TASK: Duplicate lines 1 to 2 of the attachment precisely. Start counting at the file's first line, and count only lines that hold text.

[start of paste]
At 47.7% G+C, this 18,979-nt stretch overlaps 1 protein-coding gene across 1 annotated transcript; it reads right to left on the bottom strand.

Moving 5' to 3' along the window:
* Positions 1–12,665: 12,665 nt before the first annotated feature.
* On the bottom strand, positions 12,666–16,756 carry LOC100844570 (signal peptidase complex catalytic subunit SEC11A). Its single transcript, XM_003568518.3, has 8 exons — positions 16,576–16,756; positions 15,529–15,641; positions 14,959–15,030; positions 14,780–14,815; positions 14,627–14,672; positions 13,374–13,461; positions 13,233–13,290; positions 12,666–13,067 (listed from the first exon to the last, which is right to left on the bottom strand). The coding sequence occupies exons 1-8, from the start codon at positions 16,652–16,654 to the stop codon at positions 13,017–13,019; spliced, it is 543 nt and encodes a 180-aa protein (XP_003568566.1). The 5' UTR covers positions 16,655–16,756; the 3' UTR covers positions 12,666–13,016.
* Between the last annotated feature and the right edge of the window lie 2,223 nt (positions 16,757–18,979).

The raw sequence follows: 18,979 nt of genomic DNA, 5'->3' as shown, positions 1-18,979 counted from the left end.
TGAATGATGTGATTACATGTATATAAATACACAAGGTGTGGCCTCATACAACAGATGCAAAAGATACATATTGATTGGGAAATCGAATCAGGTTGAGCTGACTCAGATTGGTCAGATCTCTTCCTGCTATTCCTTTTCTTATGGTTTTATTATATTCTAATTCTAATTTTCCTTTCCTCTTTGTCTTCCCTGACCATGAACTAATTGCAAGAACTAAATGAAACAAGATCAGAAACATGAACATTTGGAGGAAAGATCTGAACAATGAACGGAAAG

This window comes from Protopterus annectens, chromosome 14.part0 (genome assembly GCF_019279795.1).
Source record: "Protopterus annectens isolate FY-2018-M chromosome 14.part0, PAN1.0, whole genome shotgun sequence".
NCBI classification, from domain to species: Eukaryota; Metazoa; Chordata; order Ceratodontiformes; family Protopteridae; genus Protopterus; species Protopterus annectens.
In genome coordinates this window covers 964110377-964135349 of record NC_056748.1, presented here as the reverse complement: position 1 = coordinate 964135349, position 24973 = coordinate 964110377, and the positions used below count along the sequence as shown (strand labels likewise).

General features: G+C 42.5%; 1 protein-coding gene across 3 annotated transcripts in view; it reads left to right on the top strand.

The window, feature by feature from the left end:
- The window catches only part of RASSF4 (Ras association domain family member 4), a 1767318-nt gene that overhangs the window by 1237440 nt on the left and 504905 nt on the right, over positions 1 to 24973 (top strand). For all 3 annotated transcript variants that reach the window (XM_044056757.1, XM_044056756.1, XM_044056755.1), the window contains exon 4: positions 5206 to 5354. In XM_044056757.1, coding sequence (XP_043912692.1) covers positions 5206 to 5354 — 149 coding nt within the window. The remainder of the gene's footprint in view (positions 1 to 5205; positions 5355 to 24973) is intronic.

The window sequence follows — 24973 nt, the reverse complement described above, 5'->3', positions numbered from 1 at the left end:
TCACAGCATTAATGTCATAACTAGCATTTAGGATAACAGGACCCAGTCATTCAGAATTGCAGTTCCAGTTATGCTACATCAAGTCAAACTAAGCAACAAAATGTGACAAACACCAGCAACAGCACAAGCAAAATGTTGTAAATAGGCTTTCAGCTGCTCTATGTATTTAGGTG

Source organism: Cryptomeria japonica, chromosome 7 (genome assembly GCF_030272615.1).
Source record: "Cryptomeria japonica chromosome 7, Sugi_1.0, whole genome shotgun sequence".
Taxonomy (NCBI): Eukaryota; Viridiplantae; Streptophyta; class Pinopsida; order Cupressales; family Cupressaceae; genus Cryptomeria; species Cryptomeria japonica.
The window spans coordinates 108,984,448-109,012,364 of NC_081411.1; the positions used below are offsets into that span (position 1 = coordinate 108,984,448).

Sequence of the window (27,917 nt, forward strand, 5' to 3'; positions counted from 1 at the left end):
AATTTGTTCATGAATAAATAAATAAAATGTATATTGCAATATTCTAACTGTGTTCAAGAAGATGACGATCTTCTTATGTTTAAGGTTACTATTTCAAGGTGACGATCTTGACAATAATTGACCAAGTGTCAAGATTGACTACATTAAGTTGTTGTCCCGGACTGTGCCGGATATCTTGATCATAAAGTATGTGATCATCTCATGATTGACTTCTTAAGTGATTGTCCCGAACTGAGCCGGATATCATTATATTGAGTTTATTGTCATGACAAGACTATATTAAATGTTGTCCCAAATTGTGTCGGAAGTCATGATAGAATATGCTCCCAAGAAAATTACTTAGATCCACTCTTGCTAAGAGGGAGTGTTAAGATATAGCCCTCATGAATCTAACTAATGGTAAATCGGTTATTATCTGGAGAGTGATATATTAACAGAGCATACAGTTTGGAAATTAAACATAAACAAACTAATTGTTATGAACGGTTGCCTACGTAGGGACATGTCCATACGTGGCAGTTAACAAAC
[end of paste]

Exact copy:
At 47.7% G+C, this 18,979-nt stretch overlaps 1 protein-coding gene across 1 annotated transcript; it reads right to left on the bottom strand.

Moving 5' to 3' along the window: